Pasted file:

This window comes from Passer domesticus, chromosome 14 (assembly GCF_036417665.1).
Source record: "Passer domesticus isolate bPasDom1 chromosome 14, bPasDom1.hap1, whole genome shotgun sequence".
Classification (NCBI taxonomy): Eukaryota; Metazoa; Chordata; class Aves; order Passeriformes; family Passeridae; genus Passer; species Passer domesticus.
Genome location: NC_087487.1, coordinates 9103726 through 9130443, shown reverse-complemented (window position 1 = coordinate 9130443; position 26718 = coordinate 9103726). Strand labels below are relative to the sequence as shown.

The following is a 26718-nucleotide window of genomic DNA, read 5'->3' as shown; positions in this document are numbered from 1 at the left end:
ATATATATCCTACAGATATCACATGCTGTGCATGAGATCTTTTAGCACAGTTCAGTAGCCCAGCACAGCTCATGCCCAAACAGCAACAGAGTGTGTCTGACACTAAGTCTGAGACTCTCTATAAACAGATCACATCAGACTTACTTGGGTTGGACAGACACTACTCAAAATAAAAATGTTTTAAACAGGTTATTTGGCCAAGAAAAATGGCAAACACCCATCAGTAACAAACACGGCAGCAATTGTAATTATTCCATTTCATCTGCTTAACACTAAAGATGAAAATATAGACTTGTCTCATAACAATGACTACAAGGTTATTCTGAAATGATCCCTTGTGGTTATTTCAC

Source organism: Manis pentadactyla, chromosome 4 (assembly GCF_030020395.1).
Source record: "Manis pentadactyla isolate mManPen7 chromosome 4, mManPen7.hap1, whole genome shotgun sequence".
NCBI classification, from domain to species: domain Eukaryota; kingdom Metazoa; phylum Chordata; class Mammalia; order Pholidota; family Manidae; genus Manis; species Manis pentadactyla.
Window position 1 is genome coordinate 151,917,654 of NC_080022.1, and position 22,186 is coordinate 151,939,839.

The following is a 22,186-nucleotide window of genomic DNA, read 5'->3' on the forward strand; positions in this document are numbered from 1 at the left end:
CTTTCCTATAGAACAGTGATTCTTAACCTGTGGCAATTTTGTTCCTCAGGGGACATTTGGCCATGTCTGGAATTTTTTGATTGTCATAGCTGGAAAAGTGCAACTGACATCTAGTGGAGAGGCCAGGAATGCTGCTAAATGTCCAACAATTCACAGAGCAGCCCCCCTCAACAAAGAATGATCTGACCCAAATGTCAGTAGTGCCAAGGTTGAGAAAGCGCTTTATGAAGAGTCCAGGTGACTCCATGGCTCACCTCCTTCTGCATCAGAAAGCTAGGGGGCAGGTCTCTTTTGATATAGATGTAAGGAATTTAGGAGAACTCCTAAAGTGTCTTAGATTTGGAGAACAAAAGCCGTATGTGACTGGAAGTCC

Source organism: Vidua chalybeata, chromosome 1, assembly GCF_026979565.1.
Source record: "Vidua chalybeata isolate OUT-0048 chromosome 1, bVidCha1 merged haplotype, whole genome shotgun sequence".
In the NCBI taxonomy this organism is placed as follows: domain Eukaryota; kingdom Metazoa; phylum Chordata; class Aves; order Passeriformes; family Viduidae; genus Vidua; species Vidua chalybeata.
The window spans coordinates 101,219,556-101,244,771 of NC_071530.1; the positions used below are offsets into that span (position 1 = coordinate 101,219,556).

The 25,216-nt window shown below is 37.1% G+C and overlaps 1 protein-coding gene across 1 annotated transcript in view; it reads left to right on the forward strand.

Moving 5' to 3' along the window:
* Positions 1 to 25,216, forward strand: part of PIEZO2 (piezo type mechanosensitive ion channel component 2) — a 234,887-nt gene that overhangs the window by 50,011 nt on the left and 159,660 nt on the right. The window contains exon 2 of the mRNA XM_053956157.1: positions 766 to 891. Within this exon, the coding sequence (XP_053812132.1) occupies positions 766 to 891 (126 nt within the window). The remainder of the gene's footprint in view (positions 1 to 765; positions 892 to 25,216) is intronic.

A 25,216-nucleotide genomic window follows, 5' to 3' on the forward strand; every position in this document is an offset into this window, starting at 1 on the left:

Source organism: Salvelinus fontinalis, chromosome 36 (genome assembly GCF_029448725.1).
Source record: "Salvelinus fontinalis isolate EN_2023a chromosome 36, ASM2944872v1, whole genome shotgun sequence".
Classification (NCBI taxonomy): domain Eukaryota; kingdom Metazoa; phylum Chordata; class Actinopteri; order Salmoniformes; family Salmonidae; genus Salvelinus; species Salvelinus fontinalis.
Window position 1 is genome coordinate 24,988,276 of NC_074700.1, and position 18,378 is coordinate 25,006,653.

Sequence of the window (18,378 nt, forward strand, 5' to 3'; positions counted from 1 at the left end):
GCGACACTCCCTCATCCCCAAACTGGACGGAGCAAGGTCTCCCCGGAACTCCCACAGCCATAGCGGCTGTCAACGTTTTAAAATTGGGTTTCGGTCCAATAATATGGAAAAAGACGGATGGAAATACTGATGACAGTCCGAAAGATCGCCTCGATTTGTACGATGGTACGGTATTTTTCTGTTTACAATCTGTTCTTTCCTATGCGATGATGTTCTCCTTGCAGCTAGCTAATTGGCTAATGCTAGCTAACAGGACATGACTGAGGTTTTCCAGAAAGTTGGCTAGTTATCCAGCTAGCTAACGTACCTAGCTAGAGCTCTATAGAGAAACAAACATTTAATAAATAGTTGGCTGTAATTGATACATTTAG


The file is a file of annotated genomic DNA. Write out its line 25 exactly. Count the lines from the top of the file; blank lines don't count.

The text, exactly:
Sequence of the window (18,378 nt, forward strand, 5' to 3'; positions counted from 1 at the left end):